“I was supposed to be smart. I was supposed to be creative.”
James Murphy had been playing in bands since he was 16, but as the years went by, he felt he was no closer to success. Sure, more and more people were making a point of letting him know just how talented they thought he was as a DJ, but what did that matter when his talent wasn’t amounting to anything?
At age 26, he declared himself a loser. A failure. David Foster Wallace had just released his instant classic of a novel, Infinite Jest, at the age of 31, and Murphy believed that even if he put the rest of his life on hold for the next five years, and placed all his time and energy into trying to create something of equal merit, he wouldn’t even come close. And that filled him with dread, and self-hatred.
“I’m not good at my life,” he confessed to his therapist, “and I just don’t want to do this anymore”.
If he’d followed through and given up, Murphy’s career would have ended before it had even truly started. But that’s not what happened.
Instead, he looked inwards, and questioned why he wasn’t “good at life”. In his search, he realised something.
It wasn’t from lack of ability – he clearly had what it took to be successful. Nor was it that he was lazy – he might have made a few bad choices while pursuing his career, but he was determined.
The problem was fear. Fear that because he’d been told he was smart and talented from such an early age that he would be letting down those who had encouraged him if he tried and failed at becoming the artist he wanted to be.
It was a crucial breakthrough, but recognising this fear would not be enough to overcome it. To find the success he was looking for, Murphy not only had to acknowledge his fear, he had to conquer it with courage.
The call for such bravery arrived in 2002.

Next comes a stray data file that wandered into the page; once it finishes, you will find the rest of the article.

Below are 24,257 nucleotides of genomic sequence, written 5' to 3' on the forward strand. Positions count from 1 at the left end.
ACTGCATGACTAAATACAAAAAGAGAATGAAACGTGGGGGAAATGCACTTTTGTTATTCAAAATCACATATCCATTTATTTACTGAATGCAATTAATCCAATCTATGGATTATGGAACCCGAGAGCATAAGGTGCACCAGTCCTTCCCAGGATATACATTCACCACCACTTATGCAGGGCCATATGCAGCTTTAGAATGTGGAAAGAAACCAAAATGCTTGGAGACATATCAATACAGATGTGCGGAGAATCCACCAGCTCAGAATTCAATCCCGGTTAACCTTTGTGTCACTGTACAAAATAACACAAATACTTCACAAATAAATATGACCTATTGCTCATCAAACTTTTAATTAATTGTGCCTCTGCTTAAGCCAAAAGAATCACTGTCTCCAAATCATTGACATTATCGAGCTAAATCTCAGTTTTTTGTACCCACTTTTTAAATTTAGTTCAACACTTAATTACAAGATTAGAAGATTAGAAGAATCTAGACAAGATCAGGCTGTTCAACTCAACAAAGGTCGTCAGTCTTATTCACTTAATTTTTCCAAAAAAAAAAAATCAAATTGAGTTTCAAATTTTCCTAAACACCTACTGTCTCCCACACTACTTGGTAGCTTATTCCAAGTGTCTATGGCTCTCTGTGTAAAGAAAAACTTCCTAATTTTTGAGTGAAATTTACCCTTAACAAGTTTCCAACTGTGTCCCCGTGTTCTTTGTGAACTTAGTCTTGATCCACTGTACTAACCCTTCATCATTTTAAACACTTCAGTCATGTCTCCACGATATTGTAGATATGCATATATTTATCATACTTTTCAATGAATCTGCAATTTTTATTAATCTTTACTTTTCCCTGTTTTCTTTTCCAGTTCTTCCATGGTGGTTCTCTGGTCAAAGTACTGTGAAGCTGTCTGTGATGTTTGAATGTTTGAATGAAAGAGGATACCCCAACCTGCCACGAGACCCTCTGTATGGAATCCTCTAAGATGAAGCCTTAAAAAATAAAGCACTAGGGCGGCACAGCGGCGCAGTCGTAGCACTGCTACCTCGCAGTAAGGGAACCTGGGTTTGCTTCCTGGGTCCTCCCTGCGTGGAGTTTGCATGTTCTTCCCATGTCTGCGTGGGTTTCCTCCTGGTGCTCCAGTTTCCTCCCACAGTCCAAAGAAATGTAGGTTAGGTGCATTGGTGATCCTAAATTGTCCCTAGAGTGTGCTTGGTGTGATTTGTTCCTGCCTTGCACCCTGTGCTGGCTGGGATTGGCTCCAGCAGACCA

Murphy was in a club where a DJ was playing a set clearly mimicking his own. He was furious. He was scared. Was this a sign his time as an artist was coming to an end? Would this wannabe, and others like him, mangle his unique style until they drove it – and him – out of style?
Instead of wallowing in self-pity, Murphy reflected on these fears through his art, composing an eight minute track in which he chastises DJs trying to weevil their way into a music scene that he had been part of from the very start.
He called it Losing My Edge.
It was bold, ostentatious, and unlike anything Murphy had done before…and everyone he performed it for in private hated it. That included Tim Goldsworthy and Jonathan Galkin, Murphy’s partners at DFA Records, the label he had not only co-founded, but through which he would soon be releasing a single for his new band, LCD Soundsystem.
Goldsworthy and Galkin tried to convince Murphy to release Losing My Edge as a B-side to Beat Connection, and it seemed they had won out – until the 11th hour struck.
“No, that should be the A-side. That should be the one I should sink or swim with.”
Losing My Edge would go on to be named one of the 150 best songs released between 1996 and 2011 by NME, while LCD Soundsystem remain a genre-defining band.
And so success was formed in a single moment of courage by an artist who was afraid he would never amount to anything.
Quotes sourced from James Murphy’s PSL interview.